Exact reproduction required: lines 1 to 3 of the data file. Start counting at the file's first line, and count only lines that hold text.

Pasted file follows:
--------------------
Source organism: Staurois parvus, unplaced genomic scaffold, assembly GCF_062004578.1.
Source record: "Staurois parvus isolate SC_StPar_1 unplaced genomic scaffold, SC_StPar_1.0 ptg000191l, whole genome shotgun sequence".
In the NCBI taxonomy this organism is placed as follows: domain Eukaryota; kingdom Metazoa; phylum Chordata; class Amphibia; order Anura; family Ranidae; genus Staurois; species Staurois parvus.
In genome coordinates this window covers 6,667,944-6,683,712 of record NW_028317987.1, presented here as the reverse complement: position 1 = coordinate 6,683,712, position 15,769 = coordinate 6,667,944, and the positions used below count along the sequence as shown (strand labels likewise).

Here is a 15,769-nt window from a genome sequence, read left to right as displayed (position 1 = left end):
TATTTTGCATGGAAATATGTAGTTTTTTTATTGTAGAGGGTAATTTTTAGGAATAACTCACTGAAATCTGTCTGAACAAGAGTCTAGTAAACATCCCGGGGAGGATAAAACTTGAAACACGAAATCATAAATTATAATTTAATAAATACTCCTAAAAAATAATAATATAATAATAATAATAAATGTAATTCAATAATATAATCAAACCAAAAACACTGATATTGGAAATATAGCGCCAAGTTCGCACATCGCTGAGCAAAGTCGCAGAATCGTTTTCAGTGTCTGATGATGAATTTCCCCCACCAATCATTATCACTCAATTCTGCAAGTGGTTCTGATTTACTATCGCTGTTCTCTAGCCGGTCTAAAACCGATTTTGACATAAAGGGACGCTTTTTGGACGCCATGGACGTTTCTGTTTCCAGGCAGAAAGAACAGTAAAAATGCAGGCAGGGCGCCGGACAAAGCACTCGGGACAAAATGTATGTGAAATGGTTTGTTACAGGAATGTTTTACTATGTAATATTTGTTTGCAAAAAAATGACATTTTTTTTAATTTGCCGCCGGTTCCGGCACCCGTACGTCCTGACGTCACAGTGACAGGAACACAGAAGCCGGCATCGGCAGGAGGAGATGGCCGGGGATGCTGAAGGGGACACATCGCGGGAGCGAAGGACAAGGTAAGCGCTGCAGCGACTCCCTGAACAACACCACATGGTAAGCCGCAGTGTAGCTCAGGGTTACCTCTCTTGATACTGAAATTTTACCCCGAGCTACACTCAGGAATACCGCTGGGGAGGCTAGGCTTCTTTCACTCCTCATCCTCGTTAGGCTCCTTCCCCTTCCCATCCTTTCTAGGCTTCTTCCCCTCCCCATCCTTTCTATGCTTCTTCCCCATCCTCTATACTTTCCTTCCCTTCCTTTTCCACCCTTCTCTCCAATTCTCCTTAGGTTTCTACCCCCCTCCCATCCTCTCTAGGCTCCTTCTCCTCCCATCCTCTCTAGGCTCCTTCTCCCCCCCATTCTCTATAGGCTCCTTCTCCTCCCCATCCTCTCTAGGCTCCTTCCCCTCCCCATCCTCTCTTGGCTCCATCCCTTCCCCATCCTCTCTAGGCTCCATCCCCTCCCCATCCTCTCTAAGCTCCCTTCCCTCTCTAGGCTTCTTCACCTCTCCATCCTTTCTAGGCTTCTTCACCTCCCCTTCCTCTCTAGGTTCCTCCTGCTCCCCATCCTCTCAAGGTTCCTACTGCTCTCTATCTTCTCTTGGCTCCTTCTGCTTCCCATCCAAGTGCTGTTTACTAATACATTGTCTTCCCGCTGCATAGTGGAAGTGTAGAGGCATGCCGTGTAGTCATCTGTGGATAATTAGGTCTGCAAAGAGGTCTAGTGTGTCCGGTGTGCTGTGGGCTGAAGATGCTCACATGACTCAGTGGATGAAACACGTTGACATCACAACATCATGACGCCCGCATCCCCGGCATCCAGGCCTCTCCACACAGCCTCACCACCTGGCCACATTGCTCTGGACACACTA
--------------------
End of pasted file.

Source organism: Staurois parvus, unplaced genomic scaffold, assembly GCF_062004578.1.
Source record: "Staurois parvus isolate SC_StPar_1 unplaced genomic scaffold, SC_StPar_1.0 ptg000191l, whole genome shotgun sequence".
In the NCBI taxonomy this organism is placed as follows: domain Eukaryota; kingdom Metazoa; phylum Chordata; class Amphibia; order Anura; family Ranidae; genus Staurois; species Staurois parvus.